# Homework Help: Relativity Math Problem Stumped

1. Aug 31, 2010

### Mzachman

I wasn't sure if this should go here or the relativity section, but it is for a "physics math" course, so I figured I would have the best luck here.

1. The problem statement, all variables and given/known data

According to the Theory of Relativity, if an event happens at a space-time point (x,t) according to an observer, another moving relative to him at speed v (measured in untis in which the velocity of light c = 1) will ascribe it to the coordinates

x' = (x-vt)/sqrt(1-v^2)
t' = (t-vx)/sqrt(1-v^2)

Verify that s, the space-time interval is the same for both: s^2 = (t^2 - x^2) = (t'^2 - x'^2) = s'^2. Show that if we parametrize the transformation terms of the rapidity θ,

x' = x*coshθ - t*sinhθ
t' = t*coshθ - x*coshθ

the space-time interval will be automatically invariant under this transformation thanks to an identity satisfied by hyperbolic functions. Relate tanhθ to the velocity. Suppose a third observer moves relative to the second with speed v', that is, with rapidity θ'. Relate his coordinates (x'', t'') to (x,t) going via (x', t'). Show that the rapidity parameter θ'' = θ' + θ in obvious notation. (You will need to derive a formula for tanh(A + B).) Thus it is the rapidity, not the velocity that really obeys a simple addition rule. Show that if v and v' are small (in units of c), that this reduces to the daily life rule for addition of velocities. (Use the Taylor series for tanhθ.) This is an example of how hyperbolic functions arise naturally in mathematical physics.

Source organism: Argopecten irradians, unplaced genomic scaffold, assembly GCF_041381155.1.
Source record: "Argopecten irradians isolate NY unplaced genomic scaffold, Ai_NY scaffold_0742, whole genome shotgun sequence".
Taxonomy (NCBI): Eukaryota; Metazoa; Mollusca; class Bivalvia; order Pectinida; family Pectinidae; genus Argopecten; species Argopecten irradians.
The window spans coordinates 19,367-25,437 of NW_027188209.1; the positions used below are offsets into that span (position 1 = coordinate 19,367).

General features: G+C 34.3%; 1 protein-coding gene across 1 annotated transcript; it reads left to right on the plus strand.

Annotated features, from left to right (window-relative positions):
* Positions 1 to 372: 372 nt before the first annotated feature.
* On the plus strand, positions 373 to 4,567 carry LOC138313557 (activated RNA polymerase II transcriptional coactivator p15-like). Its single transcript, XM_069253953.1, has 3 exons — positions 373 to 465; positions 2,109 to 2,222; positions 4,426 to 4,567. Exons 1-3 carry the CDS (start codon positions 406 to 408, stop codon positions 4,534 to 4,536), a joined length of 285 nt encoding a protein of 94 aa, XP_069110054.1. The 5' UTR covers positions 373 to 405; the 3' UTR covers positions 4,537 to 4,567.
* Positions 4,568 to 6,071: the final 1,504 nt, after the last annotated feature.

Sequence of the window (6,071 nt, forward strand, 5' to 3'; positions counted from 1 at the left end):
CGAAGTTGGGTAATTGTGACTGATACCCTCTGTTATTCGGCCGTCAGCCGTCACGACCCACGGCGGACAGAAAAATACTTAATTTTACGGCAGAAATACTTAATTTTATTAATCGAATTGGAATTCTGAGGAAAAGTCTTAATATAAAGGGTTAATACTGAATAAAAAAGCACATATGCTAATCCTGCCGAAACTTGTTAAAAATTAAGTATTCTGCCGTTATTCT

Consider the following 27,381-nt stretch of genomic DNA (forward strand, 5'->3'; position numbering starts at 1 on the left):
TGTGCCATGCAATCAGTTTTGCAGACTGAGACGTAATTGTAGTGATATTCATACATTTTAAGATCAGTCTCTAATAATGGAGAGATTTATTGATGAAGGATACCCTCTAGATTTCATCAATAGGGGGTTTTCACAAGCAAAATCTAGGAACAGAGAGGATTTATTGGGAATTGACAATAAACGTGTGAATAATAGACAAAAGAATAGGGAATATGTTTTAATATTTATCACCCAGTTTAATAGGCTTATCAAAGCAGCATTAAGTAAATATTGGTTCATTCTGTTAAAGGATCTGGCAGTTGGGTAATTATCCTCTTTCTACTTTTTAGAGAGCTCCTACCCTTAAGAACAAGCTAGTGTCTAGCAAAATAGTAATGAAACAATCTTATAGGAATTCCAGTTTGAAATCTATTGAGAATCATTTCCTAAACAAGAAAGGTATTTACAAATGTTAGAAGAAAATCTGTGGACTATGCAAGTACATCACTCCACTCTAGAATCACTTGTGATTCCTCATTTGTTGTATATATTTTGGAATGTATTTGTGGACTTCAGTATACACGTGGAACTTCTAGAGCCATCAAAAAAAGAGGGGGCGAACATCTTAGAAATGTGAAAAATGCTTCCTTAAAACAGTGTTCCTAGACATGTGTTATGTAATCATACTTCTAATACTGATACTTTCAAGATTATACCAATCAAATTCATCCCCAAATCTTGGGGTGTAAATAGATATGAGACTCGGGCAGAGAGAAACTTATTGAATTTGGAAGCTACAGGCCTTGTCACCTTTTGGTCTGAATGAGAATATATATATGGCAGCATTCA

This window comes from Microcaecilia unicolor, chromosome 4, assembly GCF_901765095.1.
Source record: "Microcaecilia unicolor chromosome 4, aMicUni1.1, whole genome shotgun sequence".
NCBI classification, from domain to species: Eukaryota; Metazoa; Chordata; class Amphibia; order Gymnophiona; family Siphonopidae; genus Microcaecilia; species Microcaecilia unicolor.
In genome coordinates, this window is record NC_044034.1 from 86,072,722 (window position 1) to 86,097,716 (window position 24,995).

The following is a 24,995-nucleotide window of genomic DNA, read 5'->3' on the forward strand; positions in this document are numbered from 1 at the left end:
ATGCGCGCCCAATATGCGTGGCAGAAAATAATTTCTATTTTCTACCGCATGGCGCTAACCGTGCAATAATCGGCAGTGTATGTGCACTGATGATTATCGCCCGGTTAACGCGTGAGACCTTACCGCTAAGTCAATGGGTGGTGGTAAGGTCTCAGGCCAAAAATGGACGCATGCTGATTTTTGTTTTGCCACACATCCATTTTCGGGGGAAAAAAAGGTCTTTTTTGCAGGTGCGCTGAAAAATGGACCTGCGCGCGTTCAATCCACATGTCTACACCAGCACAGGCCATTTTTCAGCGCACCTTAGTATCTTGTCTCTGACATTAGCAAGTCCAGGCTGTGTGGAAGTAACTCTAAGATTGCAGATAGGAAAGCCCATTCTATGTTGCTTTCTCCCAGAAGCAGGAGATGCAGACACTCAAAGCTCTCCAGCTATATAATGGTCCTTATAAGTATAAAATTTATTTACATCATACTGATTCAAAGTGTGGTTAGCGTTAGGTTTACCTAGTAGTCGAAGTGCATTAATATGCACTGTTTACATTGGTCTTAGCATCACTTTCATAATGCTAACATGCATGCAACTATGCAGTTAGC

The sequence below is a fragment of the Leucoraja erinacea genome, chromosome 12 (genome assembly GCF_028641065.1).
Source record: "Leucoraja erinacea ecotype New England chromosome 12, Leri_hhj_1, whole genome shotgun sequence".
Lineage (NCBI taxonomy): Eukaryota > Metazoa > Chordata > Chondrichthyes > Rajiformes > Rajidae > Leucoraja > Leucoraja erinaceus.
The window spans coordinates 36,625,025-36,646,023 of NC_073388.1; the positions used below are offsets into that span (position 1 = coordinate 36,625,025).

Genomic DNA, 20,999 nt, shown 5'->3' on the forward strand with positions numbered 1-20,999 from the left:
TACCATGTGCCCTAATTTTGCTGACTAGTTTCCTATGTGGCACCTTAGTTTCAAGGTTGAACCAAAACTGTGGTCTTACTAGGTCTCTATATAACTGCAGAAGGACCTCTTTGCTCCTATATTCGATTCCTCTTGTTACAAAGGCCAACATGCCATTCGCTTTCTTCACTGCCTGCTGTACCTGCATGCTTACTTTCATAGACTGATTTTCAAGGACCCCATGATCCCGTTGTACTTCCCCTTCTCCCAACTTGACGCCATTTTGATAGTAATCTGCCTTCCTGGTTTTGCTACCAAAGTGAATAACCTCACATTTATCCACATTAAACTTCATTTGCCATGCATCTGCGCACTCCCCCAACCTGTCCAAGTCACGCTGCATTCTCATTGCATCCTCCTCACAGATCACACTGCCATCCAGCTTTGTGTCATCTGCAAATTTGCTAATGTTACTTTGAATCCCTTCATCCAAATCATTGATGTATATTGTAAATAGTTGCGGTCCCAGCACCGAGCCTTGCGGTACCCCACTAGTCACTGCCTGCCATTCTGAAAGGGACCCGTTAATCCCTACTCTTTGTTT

2. Relevant equations

x' = (x-vt)/sqrt(1-v^2)
t' = (t-vx)/sqrt(1-v^2)

x' = x*coshθ - t*sinhθ
t' = t*coshθ - x*coshθ

θ'' = θ' + θ

tan(A + B) = (tanh(A) + tanh(B))/(1 + tanh(A)*tanh(B))

3. The attempt at a solution

I have already done the first part, showing where s^2 = s'^2, but after that I am totally lost. From the first part about rapidity onwards... I have been trying to understand for over an hour now and I have absolutely no idea where to start even (internet searches haven't helped either...). Thanks very much for any help.

Also, this is a hint my professor posted about this problem specifically:
"This problem has 4 parts (though they are not explicitly marked as separate parts). In the third part (starting from the bottom of p.26 to the top 4 lines of p.27), they define θ" and v" as those that relate (x",t") directly to (x,t), while θ' and v' relate (x",t") to (x',t') and θ and v relate (x',t') to (x,t). In this part, it is useful to realize that:

cosh(θ+θ') = cosh θ cosh θ' + sinh θ sinh θ'

sinh(θ+θ') = sinh θ cosh θ' + cosh θ sinh θ'

Don't forget the fourth part where you will consider the limit of small v and v'."

Thank you very much!

2. Aug 31, 2010

### lanedance

$$x' = \frac{(x-vt)}{\sqrt{1-v^2}} = x \frac{1}{sqrt(1-v^2)} - t\frac{v}{\sqrt{1-v^2}} = x cosh(\theta) - t sinh(\theta)$$

$$t' = \frac{(t-vx)}{\sqrt{1-v^2}} = x \frac{1}{sqrt(1-v^2)} - t\frac{v}{\sqrt{1-v^2}} = t cosh(\theta) - x sinh(\theta)$$

which gives
$$cosh(\theta) = \frac{1}{sqrt(1-v^2)}$$
$$sinh(\theta) = \frac{v}{sqrt(1-v^2)}$$

i would try & derive theta form those equations and the porperteis of hyperbolic functions (hint sinh(x) + cosh(x) = ?)

if you want to see how to write tex, click on one of the expressions

3. Aug 31, 2010

### lanedance

updated post #2

Share this great discussion with others via Reddit, Google+, Twitter, or Facebook